7. Bloomberg’s London palace

    Mike Bloomberg so clearly desires to be a player of historic note in London, not just New York. He’s bought a second estate and is finishing a prodigiously challenging 500,000-square foot palace of a headquarters for his 3,100-employee European operation. “We’re creating a building that captures our company’s DNA of open-spaces and technological innovation, while embracing the City of London’s rich tradition.” Check out a company video detailing a building meant to endure. (Bloomberg) It notes that just one quarry in Europe had the right sandstone for the face, the bronze is from Japan and the serrated glass from China. It’s got 15,500 tons of steel, or twice the weight of the Eiffel Tower; 600 tons of bronze (the “weight of five blue whales”); 1,000 kilometers of fiber optic cable (the distance of London to Prague); and 450 tons of aluminum (enough to make 2.5 million spoons). Unlike most new buildings (I’m going out on a limb here), it will incorporate “a third-century A.D. temple dedicated to the god Mithras that once stood in the center of the city.” (Archaeology) And the other day Bloomberg canned lots of employees to save money.

  8. Diversifying Times’ critic ranks

    “Wesley Morris, a black journalist who won the Pulitzer Prize for criticism in 2012 while at the Boston Globe, is joining the New York Times as a critic at large…Executive Editor Dean Baquet said [last year] that he would ‘love to diversify’ the Times’ contingent of 20 cultural critics, which included no African Americans and only two of color. He pledged that despite a financial crunch that resulted in layoffs, ‘I have an obligation to diversify the staff and I will figure out a way.'” (The Maynard Institute)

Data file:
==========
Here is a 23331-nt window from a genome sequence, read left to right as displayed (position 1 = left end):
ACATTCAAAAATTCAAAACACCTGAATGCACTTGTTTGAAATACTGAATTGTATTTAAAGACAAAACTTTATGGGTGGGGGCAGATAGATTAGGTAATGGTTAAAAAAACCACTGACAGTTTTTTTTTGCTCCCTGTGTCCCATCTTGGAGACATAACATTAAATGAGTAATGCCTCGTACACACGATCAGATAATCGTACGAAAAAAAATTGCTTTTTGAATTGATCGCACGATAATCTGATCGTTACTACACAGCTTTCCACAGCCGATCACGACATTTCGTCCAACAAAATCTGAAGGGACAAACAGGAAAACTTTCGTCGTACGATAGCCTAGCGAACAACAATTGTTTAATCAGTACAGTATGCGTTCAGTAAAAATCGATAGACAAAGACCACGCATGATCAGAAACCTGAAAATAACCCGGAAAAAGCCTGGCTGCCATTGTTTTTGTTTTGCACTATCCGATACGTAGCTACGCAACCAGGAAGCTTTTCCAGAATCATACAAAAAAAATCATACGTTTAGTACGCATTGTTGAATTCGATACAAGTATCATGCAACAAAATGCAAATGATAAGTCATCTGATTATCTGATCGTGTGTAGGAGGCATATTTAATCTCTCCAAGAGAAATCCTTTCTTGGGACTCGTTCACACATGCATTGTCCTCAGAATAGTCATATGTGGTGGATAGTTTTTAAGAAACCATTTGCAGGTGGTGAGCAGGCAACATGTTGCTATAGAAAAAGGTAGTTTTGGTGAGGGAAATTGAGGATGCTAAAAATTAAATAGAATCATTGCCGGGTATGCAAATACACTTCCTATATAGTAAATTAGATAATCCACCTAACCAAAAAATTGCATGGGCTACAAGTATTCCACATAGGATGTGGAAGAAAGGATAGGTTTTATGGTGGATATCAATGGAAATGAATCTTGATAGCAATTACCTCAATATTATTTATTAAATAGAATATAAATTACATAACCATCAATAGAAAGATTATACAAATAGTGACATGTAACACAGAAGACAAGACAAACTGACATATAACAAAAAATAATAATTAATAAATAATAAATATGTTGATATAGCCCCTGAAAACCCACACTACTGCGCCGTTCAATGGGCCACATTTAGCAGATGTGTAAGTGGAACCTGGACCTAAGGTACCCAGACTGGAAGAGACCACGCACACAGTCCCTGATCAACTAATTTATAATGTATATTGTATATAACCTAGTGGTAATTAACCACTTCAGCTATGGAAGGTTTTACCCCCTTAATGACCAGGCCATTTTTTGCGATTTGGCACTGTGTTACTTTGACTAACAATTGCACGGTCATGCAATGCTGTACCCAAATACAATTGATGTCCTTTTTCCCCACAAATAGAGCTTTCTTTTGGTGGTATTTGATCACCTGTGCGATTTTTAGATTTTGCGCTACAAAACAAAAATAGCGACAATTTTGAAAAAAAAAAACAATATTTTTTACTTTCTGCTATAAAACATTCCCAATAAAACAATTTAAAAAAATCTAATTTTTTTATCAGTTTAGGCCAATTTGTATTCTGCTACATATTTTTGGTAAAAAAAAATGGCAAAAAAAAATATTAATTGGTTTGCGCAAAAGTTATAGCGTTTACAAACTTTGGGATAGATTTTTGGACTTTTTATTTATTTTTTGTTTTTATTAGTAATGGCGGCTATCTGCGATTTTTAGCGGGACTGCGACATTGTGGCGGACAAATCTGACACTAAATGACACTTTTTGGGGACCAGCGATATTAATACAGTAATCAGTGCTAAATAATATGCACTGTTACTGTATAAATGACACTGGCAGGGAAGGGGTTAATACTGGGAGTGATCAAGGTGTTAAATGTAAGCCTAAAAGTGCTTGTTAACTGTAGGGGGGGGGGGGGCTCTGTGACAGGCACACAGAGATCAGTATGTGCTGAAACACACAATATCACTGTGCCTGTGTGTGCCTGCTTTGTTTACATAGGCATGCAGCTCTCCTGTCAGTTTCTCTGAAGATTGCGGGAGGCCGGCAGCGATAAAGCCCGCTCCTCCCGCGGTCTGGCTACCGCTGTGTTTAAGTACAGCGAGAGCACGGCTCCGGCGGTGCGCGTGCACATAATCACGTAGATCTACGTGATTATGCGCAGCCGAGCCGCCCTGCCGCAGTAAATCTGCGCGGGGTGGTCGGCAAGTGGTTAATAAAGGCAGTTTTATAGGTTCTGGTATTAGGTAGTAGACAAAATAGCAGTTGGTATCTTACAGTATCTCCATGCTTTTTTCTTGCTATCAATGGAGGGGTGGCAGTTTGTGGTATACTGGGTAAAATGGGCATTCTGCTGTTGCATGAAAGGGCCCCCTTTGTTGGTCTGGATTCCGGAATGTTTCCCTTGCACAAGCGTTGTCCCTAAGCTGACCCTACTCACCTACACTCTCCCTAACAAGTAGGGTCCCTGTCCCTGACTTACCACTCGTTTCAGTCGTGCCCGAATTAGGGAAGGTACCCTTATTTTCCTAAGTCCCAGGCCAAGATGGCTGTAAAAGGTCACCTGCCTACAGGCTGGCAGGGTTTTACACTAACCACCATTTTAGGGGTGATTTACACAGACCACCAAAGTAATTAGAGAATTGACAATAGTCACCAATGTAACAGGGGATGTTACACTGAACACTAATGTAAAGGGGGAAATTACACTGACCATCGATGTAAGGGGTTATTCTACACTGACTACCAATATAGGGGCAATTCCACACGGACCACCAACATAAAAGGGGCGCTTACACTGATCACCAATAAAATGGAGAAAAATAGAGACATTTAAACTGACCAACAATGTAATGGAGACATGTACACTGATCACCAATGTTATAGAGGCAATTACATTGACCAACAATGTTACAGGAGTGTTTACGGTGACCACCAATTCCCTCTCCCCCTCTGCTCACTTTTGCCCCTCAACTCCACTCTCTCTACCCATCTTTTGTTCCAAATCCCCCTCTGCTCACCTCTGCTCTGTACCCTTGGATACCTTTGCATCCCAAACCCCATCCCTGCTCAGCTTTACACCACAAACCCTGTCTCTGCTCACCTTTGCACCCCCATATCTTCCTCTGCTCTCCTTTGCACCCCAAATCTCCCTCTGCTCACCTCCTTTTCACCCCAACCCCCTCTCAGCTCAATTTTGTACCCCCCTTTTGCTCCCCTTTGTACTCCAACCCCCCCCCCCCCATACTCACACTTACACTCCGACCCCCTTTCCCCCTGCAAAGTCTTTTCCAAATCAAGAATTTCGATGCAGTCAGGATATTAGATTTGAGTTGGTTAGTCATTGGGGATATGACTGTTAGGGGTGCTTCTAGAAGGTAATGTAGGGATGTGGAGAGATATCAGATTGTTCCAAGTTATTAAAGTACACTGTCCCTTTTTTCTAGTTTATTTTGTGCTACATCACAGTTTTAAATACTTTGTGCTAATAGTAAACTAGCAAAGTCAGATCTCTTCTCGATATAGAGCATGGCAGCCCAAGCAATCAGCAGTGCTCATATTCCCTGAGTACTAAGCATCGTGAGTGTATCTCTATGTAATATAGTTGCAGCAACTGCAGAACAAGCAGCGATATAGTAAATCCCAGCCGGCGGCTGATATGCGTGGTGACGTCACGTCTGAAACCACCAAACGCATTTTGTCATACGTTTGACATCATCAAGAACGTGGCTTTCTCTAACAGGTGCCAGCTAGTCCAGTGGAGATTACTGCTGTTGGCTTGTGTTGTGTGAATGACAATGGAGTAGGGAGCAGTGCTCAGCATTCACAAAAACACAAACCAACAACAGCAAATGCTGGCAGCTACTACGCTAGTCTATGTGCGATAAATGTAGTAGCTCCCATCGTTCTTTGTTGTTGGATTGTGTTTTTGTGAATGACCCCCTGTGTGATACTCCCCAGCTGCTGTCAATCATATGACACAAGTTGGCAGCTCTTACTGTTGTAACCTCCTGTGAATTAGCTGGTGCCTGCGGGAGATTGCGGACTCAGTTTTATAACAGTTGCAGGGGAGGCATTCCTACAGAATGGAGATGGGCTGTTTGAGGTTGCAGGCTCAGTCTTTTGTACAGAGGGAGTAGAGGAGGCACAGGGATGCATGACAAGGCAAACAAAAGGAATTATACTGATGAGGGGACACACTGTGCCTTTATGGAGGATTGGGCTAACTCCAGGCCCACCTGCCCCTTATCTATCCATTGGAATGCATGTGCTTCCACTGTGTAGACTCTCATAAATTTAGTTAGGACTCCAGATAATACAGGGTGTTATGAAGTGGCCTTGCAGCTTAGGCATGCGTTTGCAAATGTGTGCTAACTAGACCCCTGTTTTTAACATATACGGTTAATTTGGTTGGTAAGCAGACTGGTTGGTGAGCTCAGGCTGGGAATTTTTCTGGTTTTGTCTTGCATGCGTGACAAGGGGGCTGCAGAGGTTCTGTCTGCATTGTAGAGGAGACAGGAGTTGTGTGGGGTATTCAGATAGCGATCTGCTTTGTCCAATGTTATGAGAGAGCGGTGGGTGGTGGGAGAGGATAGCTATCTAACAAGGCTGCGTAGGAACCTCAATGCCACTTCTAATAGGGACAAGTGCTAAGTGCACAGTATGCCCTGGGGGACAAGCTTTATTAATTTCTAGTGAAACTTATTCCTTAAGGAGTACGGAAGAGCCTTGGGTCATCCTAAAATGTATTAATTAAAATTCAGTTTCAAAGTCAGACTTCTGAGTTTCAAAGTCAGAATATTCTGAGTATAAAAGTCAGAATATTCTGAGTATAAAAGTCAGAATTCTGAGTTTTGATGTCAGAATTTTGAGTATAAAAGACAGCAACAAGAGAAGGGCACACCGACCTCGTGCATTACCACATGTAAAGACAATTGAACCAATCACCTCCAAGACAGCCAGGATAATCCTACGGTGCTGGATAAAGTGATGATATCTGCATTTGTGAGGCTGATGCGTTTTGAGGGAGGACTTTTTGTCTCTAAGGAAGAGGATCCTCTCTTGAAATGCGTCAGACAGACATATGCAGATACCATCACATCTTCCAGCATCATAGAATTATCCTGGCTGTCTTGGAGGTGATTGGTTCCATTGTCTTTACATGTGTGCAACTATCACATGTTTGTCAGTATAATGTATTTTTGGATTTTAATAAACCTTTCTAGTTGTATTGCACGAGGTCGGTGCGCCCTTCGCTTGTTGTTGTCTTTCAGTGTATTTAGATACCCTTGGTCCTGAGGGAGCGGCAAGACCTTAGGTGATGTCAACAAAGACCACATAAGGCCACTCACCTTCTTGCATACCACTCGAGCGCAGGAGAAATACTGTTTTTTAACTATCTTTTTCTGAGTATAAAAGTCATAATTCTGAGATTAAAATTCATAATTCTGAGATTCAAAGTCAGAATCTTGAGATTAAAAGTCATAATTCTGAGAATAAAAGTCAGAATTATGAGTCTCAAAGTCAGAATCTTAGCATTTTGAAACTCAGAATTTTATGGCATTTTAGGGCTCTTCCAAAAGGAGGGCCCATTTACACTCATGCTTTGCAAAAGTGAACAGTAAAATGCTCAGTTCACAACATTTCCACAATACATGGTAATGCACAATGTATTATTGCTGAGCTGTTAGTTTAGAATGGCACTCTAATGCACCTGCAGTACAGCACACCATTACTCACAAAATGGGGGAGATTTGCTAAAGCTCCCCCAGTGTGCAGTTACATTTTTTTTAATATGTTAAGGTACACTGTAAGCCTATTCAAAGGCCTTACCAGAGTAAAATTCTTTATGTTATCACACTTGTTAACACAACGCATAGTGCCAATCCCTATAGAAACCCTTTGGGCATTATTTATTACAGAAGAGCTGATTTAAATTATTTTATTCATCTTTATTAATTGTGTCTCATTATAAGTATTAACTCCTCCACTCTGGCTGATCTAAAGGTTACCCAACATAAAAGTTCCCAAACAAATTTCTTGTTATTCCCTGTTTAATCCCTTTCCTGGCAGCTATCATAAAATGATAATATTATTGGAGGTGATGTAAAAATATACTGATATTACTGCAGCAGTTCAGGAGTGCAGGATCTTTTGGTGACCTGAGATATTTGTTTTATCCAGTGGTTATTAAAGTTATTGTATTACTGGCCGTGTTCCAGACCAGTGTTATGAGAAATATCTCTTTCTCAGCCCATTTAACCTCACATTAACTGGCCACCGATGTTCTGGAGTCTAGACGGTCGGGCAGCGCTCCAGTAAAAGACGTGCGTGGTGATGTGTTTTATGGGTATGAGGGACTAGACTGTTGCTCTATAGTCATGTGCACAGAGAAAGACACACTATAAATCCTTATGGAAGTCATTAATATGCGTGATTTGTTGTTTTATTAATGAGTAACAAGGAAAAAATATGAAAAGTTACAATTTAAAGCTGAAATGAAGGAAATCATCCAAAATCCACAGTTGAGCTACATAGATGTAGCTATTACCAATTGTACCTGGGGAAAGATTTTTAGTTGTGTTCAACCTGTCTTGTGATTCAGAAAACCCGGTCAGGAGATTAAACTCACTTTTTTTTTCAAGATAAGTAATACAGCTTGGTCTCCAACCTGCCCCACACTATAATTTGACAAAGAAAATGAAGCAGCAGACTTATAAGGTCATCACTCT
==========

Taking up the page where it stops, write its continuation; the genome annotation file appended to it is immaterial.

9. Tribune gets defensive

    Criticized heavily by business and politicians for canning the Los Angeles Times’ publisher, Tribune Publishing said the Times and San Diego Union-Tribune are a “cornerstone of our Company’s portfolio.” (POLITICO) That’s somewhat short of a revelation given how they generate 40 percent of revenues. Cuts are on the way amid very sluggish financial performance and pretty obvious creative and strategic languor on the digital side.

  10. Media-loving Turkey

    Sheesh. “An investigation was launched against journalist Cüneyt Özdemir on Monday for allegedly disseminating terrorism propaganda in an interview he conducted with a 21-year-old woman who was imprisoned during the Gezi Park protests in 2013 — one of the largest civil protests in the history of the Turkish Republic.” He’s a TV reporter. The interview was four months ago. So now the interviewee joins a terrorist political party and this guy is accused of disseminating terrorist propaganda. Have a good weekend. (Today’s Zaman)

  11. Front page of the day, curated by Kristen Hare

    Today’s front page comes from El Mercurio in Santiago, Chile, which showed damage from the 8.3-magnitude earthquake that struck on Wednesday. (Courtesy the Newseum)
    CHIL_EM
     

  12. Job moves, edited by Benjamin Mullin

    Tony Messenger is now a metro columnist at the St. Louis Post-Dispatch. Previously, he was editorial page editor there. (Email) | Job of the day: Stars and Stripes is looking for a general assignment reporter. Get your resumes in! (Journalism Jobs) | Send Ben your job moves: bmullin@poynter.org.